In most of the state, though, public opinion leaned in favor of the refinery project. The energy crisis that gripped the country was in full swing, with lines of cars backed up for miles at the gas pumps. Capitalizing on the spreading panic, Onassis, Thomson, and Loeb relentlessly promoted the refinery’s benefits: Jobs for all! No more property taxes! Cheaper gas! “They struck while the iron was hot,” says Bennett. “It was hard economic times, and they had some convincing arguments.”
But the activists had their own ammunition—and Sandberg’s “brigade of housewives” to lead the charge. “Save Our Shores,” or SOS, became their battle cry—and the name of their group, which grew to several thousand members. They created handouts, wrote newsletters, and circulated a giant petition. “We taped it end-to-end, and it ran the length of Main Street,” recalls Meeker, who also helped coordinate and distribute papers by 14 UNH professors addressing a slew of economic and environmental issues surrounding the refinery. Publick Occurrences published every word of their findings, devoting entire editions to the battle and providing activists with the facts they needed to fight back.
Jobs for all? Refineries require highly specialized labor, which meant most of the jobs would go to out-of-state experts, not to locals. Tax relief? Because an oil tank is considered “machinery,” which is not taxable in New Hampshire, most of the 3,500-acre refinery would remain tax-free. As for cheaper gas, research confirmed that prices near refineries in New Jersey and Texas were actually slightly higher than gas prices in New England. And lines at the pumps were longer.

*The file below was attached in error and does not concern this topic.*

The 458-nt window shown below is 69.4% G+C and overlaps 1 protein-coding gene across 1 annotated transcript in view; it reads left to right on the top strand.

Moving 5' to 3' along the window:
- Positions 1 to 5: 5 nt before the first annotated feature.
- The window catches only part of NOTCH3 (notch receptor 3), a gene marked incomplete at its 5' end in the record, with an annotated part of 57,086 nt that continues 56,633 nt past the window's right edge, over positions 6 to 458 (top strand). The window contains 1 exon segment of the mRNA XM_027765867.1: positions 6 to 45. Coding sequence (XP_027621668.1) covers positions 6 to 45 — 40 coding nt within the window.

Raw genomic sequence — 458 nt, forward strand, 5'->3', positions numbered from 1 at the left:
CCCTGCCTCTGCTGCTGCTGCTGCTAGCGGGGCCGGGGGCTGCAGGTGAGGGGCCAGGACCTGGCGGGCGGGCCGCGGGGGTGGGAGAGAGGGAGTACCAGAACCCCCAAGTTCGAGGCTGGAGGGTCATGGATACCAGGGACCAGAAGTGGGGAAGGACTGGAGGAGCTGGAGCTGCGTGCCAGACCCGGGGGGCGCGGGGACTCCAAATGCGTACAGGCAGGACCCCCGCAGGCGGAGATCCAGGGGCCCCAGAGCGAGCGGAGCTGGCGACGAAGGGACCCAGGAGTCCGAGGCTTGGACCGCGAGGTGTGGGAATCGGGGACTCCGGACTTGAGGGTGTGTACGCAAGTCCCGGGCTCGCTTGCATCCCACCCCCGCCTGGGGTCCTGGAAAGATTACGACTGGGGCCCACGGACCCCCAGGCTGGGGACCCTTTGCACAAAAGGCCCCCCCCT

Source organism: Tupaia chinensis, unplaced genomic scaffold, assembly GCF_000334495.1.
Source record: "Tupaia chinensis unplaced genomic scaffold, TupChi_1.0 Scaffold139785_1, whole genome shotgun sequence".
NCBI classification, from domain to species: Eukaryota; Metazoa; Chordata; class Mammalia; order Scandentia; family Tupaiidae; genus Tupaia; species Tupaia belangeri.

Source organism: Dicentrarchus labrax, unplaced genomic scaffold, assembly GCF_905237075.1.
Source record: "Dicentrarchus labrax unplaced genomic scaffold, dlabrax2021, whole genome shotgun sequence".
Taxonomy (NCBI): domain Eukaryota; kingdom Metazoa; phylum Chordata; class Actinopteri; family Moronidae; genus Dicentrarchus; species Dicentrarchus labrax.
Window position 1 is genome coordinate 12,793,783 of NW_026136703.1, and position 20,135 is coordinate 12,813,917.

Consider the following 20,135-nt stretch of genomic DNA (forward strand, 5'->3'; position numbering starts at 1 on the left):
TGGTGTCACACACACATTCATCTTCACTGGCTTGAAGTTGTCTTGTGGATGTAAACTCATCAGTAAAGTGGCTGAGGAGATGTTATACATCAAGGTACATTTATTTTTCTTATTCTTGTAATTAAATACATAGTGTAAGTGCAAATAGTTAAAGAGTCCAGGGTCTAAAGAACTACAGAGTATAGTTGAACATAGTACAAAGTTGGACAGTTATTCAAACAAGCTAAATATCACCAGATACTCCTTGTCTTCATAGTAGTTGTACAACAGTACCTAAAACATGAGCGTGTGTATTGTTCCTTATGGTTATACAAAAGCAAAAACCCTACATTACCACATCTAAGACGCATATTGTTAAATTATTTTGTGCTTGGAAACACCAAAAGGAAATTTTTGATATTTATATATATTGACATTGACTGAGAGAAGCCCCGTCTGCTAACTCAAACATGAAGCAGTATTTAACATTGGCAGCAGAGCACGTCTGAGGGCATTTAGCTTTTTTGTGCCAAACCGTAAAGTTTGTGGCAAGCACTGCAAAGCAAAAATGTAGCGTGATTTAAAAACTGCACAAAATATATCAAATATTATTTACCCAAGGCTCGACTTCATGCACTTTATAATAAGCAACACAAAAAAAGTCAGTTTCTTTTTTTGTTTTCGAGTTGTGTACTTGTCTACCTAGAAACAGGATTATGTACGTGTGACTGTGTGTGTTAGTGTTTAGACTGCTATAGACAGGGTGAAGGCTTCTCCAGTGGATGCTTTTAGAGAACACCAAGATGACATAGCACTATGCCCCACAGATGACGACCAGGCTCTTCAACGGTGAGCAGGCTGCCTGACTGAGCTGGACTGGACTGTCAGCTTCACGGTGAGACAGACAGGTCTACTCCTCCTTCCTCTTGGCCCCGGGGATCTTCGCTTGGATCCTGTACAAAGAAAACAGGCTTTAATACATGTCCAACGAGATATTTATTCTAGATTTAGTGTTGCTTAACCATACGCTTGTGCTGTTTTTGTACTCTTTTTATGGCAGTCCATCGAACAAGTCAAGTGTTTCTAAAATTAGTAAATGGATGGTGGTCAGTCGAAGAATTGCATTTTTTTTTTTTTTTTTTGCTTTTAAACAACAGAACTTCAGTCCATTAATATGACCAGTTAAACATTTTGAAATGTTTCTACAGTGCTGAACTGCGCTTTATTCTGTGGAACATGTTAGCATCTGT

On March 3, 1974, the Olympic Oil Refinery team made a public presentation at the invitation of Durham’s selectmen. NBC’s “Today Show” was in town for the event, and a standing-room-only crowd was gathered at the UNH Field House. Students in flannel shirts and hiking boots faced off with Texas oil executives in suits. Questions flew. Claims were made. One of the oilmen, recalls Dudley, responded to concerns about the refinery with this reassurance: “It’ll be clean as a clinic, and at night, with all the lights on, it’ll be lit up pretty as a Christmas tree.” The crowd roared.
Three days later, at the Durham town meeting, zoning changes that would have permitted the refinery project to go forward were soundly defeated. But it was the vote that happened, coincidentally, the very next day, in a special session of the Legislature, that quietly made history. Dudley’s so-called “Home Rule Bill,” House Bill 15, reaffirmed the right of individual towns to make their own decisions on large projects—such as an oil refinery. “The timing was incredibly serendipitous,” she says. “The legislators knew that if it was their town, and someone wanted to come in and do something big, they’d want the right to say no, too.”
In the end, “the most important thing that happened in Seacoast New Hampshire was what did not happen,” notes local historian J. Dennis Robinson ’73, recalling the 1974 defeat of the oil refinery on SeacoastNH.com. Thanks to a miracle of timing and events—a determined young legislator who wasn’t afraid to take on the governor, motivated citizens who threw everything into the fight, an upstart paper that helped to change history—nothing happened. But the Onassis chapter, as it turns out, was just the beginning of a much longer, more complicated, story—one whose ending has yet to be written.
Good News, Bad News
A reserve is born—and another dark cloud gathers
“I owe my career to Onassis,” says Peter Wellenberger ’74, who joined the student chapter of Save Our Shores when he was at UNH and has logged an awful lot of miles since, hiking the shores of Great Bay. He’s seen great blue herons wing past overhead and watched the fog shift and settle over the tidal marshlands—and he’s spent more than 20 years helping to preserve some of the very land the shipping magnate had been eyeing for his oil tanks.